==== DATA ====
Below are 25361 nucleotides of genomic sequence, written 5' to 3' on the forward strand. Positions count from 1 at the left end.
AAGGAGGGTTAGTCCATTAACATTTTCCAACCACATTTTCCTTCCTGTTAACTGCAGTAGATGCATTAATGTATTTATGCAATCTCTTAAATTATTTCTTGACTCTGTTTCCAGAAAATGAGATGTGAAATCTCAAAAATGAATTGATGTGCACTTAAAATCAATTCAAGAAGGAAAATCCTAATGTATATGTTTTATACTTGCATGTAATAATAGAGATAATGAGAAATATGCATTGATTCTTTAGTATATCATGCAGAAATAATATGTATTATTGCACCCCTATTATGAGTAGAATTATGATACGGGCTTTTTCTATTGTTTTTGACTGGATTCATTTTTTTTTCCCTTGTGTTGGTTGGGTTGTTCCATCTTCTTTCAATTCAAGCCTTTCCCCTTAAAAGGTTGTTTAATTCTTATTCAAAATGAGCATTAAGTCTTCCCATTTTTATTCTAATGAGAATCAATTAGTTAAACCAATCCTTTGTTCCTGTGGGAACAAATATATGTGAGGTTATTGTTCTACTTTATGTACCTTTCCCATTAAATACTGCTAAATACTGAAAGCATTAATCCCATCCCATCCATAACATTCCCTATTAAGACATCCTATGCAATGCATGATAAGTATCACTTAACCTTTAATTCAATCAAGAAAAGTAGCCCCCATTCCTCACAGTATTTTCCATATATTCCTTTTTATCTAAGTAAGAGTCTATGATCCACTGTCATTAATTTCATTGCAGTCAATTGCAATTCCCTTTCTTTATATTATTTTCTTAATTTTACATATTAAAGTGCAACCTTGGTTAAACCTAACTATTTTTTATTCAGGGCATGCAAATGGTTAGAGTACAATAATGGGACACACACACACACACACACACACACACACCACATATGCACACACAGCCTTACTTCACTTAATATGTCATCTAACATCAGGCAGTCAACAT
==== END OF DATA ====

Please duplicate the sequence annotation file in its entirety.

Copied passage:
Below are 25361 nucleotides of genomic sequence, written 5' to 3' on the forward strand. Positions count from 1 at the left end.
AAGGAGGGTTAGTCCATTAACATTTTCCAACCACATTTTCCTTCCTGTTAACTGCAGTAGATGCATTAATGTATTTATGCAATCTCTTAAATTATTTCTTGACTCTGTTTCCAGAAAATGAGATGTGAAATCTCAAAAATGAATTGATGTGCACTTAAAATCAATTCAAGAAGGAAAATCCTAATGTATATGTTTTATACTTGCATGTAATAATAGAGATAATGAGAAATATGCATTGATTCTTTAGTATATCATGCAGAAATAATATGTATTATTGCACCCCTATTATGAGTAGAATTATGATACGGGCTTTTTCTATTGTTTTTGACTGGATTCATTTTTTTTTCCCTTGTGTTGGTTGGGTTGTTCCATCTTCTTTCAATTCAAGCCTTTCCCCTTAAAAGGTTGTTTAATTCTTATTCAAAATGAGCATTAAGTCTTCCCATTTTTATTCTAATGAGAATCAATTAGTTAAACCAATCCTTTGTTCCTGTGGGAACAAATATATGTGAGGTTATTGTTCTACTTTATGTACCTTTCCCATTAAATACTGCTAAATACTGAAAGCATTAATCCCATCCCATCCATAACATTCCCTATTAAGACATCCTATGCAATGCATGATAAGTATCACTTAACCTTTAATTCAATCAAGAAAAGTAGCCCCCATTCCTCACAGTATTTTCCATATATTCCTTTTTATCTAAGTAAGAGTCTATGATCCACTGTCATTAATTTCATTGCAGTCAATTGCAATTCCCTTTCTTTATATTATTTTCTTAATTTTACATATTAAAGTGCAACCTTGGTTAAACCTAACTATTTTTTATTCAGGGCATGCAAATGGTTAGAGTACAATAATGGGACACACACACACACACACACACACACACACCACATATGCACACACAGCCTTACTTCACTTAATATGTCATCTAACATCAGGCAGTCAACAT